Part 4: Searching the Internet Safely
This is a big, tricky topic so we’ll focus on a handful of easy things you can do.
-Use a password manager. These programs allow you to store unique passwords for different websites and automatically fill out password fields.
Here is a review of the best password managers available (Wirecutter).
-Use an ad blocker to block pop-ups and a cookie blocker to stop websites from tracking your browsing.
This ad blocker works well (uBlock Origin)
This cookie blocker works well (Privacy Badger).
-Limit the number of extensions installed on your computer.
-When in doubt search for reviews. Add words like “review,” “scam,” “malware” into your search string after the name of the service. This can be a good way to see if anyone has had a negative interaction and posted about their experience.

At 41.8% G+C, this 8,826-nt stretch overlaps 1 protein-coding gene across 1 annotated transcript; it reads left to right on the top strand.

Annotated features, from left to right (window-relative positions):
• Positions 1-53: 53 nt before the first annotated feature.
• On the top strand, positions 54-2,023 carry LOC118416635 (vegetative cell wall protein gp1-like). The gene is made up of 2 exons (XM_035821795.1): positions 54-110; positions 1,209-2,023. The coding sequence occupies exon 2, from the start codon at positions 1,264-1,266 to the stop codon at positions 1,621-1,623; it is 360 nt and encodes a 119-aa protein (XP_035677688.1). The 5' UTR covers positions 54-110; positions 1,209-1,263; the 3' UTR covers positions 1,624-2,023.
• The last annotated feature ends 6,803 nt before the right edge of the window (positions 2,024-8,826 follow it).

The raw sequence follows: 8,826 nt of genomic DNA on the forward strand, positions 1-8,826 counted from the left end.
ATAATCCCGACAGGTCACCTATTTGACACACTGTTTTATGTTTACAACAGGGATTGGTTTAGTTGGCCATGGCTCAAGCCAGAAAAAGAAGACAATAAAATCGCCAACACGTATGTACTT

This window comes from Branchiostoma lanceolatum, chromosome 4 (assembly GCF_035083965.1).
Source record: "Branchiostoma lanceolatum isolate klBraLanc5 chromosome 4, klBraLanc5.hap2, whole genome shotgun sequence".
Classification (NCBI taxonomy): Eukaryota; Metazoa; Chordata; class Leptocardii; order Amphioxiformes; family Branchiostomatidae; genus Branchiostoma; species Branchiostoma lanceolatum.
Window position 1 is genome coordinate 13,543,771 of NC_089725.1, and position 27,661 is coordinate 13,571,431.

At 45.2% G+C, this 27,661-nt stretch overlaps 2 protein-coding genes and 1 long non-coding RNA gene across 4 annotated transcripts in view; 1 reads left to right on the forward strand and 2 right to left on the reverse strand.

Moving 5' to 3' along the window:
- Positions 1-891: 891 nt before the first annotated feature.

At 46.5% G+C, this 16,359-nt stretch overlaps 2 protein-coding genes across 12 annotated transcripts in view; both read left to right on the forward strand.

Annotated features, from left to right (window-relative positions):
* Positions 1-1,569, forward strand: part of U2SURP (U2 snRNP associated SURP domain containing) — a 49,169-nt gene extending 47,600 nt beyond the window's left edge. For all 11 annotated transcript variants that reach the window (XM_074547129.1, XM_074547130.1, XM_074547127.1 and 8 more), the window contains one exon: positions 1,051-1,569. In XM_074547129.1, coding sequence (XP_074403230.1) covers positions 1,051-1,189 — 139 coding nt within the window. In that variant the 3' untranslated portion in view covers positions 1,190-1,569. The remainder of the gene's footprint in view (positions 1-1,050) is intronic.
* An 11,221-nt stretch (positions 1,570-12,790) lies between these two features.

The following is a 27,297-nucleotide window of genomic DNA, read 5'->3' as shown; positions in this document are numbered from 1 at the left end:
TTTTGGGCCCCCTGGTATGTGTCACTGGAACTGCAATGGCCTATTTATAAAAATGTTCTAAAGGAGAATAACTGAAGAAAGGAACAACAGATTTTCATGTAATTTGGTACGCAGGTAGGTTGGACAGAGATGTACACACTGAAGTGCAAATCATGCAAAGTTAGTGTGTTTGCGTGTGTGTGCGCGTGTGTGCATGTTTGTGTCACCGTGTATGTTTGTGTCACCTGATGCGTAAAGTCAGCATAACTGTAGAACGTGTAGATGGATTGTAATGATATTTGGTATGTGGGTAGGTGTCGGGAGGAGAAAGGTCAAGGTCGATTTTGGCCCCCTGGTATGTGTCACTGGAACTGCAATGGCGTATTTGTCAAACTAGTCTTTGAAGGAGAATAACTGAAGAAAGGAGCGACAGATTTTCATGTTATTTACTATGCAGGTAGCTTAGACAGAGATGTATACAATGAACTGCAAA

-Click links carefully, especially if they look urgent. A flashing message stating “your computer is infected with malware, click here to scan your computer.” A click of the scan button will probably infect your computer with malware.
-Nothing is free. Be suspicious of free. Free services usually function by collecting and selling your data. Marketplaces exist to sell products to you. If you can’t figure out how a service is making money that’s a good reason to be suspicious. There isn’t such a thing as “free without risk.” If there aren’t any advertisements and the service doesn’t require payment to be useful the site is probably risky.